399 Morganston Road, Morganston

(1883)
Roll No. 1411-011-040-05700-0000 – Cramahe Township Ontario

Ontario Brick Schoolhouse

This “little red brick schoolhouse” is a familiar sight on the landscape of Northumberland County.

In the 19th century, Cramahe Township was divided into 26 school districts of about 1,700 acres each so that no student would have to walk more than two miles to school.

Ten of the districts did not build schools but land records show that land for the others were purchased between 1860 and 1894. The subject property was purchased by Cramahe Township School Section 16 from William Morrow Davidson in 1883.

The schools of that era were usually one room with whatever brick cladding could offer in terms of insulation. There was a wood burning stove in the centre of the room with student desks in twos or threes around the school room. Often there were metal shingles on the roof as is the case here. Four pane windows were not double glazed and did not offer much protection from the Canadian winters nor a sufficient amount of light given the lack of electricity.

The school teachers of that era were a hardy bunch, keeping all grades learning according to their age, performing the job of caretaker, wood hauler, first aid, and a myriad of other requirements heaped on, usually, a very young person who had been educated but perhaps not exposed to these hardships. Nonetheless, generations of children received an education, when they weren’t enlisted to help with the harvest on the family farm.

In order to provide an education for their youngsters, farmers and small town folk created their own schools – usually a settler’s home, general store or the town church to start, until an individual schoolhouse could be built.

History or Associative Value

McKague (1888) states in “The History of Cramahe Township” that the township was divided in the 19th Century into 26 school districts of about 1700 acres each. The property which includes the subject land, changed hands many times. The house at 399 Highway 27 is virtually identical construction to several of the other 19th century Cramahe schoolhouses illustrated in Argyris (2000), so it was probably built around 1883 as a school and was never the residence of any of the previous owners.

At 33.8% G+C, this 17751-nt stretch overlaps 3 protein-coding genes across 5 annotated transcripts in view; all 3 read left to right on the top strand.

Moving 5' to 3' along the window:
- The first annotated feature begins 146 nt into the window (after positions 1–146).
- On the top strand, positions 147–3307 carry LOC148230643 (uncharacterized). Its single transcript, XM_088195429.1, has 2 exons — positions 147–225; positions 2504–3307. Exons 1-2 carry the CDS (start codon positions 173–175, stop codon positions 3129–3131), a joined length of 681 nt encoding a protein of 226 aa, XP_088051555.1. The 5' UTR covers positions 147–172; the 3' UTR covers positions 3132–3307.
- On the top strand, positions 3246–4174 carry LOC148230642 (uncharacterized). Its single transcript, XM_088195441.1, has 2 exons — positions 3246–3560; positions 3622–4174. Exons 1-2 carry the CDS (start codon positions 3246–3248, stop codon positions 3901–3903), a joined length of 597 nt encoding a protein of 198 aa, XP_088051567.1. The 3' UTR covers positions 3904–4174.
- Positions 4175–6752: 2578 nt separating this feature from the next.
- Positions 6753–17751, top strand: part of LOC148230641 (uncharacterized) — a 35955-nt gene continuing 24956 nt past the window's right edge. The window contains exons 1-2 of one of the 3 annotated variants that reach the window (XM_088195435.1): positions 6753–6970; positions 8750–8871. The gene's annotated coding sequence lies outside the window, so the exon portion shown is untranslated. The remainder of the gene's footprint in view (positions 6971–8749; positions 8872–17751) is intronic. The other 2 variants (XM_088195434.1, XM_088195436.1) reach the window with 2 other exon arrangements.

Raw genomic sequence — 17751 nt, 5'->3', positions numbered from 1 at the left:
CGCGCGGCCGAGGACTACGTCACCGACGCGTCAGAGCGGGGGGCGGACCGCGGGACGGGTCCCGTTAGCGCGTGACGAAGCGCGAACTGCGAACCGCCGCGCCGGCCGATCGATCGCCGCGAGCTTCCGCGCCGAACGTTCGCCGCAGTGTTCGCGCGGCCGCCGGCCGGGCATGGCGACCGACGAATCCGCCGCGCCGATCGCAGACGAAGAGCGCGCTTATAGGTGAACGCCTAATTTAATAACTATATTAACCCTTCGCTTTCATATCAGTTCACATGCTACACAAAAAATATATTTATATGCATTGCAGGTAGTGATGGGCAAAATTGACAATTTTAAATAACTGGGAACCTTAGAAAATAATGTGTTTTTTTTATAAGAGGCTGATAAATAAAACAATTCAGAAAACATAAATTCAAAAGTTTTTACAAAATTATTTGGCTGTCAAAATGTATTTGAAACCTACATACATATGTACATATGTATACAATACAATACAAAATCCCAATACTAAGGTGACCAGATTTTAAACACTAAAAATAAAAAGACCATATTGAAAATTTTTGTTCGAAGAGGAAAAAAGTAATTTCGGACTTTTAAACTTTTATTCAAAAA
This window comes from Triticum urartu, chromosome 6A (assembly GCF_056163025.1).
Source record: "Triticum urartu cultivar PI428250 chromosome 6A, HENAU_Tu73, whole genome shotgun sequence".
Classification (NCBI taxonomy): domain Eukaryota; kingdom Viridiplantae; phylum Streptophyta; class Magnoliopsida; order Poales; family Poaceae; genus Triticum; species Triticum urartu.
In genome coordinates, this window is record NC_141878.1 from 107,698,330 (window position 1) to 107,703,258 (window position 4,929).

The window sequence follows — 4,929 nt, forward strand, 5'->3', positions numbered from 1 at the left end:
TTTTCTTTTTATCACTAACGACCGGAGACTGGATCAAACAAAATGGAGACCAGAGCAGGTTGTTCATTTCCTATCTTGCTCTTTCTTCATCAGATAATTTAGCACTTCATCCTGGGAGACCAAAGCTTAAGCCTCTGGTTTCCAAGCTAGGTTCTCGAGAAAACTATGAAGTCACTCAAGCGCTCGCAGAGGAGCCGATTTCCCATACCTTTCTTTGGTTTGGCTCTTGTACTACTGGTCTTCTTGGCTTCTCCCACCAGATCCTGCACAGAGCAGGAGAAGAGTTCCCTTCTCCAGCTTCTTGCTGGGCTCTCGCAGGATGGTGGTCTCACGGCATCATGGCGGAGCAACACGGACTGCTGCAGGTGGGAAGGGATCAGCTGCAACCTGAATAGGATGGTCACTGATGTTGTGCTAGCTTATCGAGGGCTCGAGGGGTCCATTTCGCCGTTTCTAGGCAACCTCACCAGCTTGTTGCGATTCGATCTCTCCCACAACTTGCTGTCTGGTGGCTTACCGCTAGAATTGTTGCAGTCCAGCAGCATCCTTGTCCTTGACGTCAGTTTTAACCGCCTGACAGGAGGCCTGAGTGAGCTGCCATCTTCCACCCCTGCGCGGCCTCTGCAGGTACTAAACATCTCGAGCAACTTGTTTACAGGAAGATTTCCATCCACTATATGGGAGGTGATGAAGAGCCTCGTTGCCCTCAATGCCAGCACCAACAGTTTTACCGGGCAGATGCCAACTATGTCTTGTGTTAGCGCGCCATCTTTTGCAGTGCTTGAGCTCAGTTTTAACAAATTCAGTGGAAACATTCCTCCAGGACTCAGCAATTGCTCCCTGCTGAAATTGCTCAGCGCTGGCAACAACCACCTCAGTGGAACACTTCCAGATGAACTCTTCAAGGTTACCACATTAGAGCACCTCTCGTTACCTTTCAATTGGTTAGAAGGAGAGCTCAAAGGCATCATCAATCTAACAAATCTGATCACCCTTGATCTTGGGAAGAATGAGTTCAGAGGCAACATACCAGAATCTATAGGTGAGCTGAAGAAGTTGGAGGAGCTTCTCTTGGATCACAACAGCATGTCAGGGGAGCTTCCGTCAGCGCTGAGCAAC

Additional Historical and Genealogical Information

399 Highway 27, Morganston, Ontario Cramahe Township, Concession 8, Lot 13

McKague (1888) states in “The History of Cramahe Township” that the township was divided in the 19th Century into 26 school districts of about 1700 acres each so that no student would have to walk more than two miles to school. Ten of these districts never had schools built, but land records show that the properties for the others were purchased between 1860 and 1894. 399 Highway 27 was one of these schools. It sits on 1⁄2 acre in the northwestern corner of the eastern half of Lot 13 of Concession 8. This property was sold to Cramahe Township School Section 16 by William Morrow Davidson (1830-1891) and his wife Sarah (née Brock, 1838-1907) on 32 January 1883.

The whole 200 acres of Lot 13, Concession 8 were originally granted to Kenneth McPherson (?-?). on 17 May 1802. No further information has been found about McPherson, but by 28 March 1831 he had lost the property. On that date it was transferred by Newcastle District Sheriff Henry Ruttan (1792-1871) to Colborne entrepreneur James D. Goslee (1794-1865) and Goslee immediately (same date) transferred it to Cramahe Township farmer Abraham Van Wicklen (1787-?).

Van Wicklen retained ownership until 1 March 1851 when he and his wife Elizabeth (née Carr, ?-?) sold the property to Ira Beach (1822-1853), a farmer living in Ernestown Township in Lennox and Addington County. Beach took out a mortgage on 31 July 1852 with the Trust and Loan Company of Upper Canada. The Trust and Loan Company would later sell the property, so at some point it gained ownership. This was probably when Beach died on 10 November 1853.

The Trust and Loan Company of Upper Canada sold the eastern half of Lot 13 to Nesbitt O’Donovan Kirchhoffer (1813-1879) on 1 February 1859. Kirchhoffer was a Port Hope barrister.

Kirchhoffer and his wife Julia (née Read, 1811-1881) sold the eastern half of Lot 13 to farmer William Morrow Davidson on 4 June 1859. Davidson would continue to own the land until his death in 1890, by which time he had sold the schoolhouse property to the Township.

Ruttan, Goslee, Beach, and Kirchhoffer were never residents on Lot 13, and it wouldn’t be surprising if McPherson could be added to this list. Van Wicklen also owned the adjacent Lots 14 of Concessions 8 and 9, each containing 200 acres. Davidson owned the property under discussion from 1859 to 1890. He also owned a bit less than half of Lot 11 in Concession 9 from 1871 to 1890. The building at 399 Highway 27 appears to have virtually identical construction to several of the other 19th century Cramahe schoolhouses illustrated in Argyris (2000), so it was probably built around 1883 as a school and was never the residence of any of the previous owners of the land.

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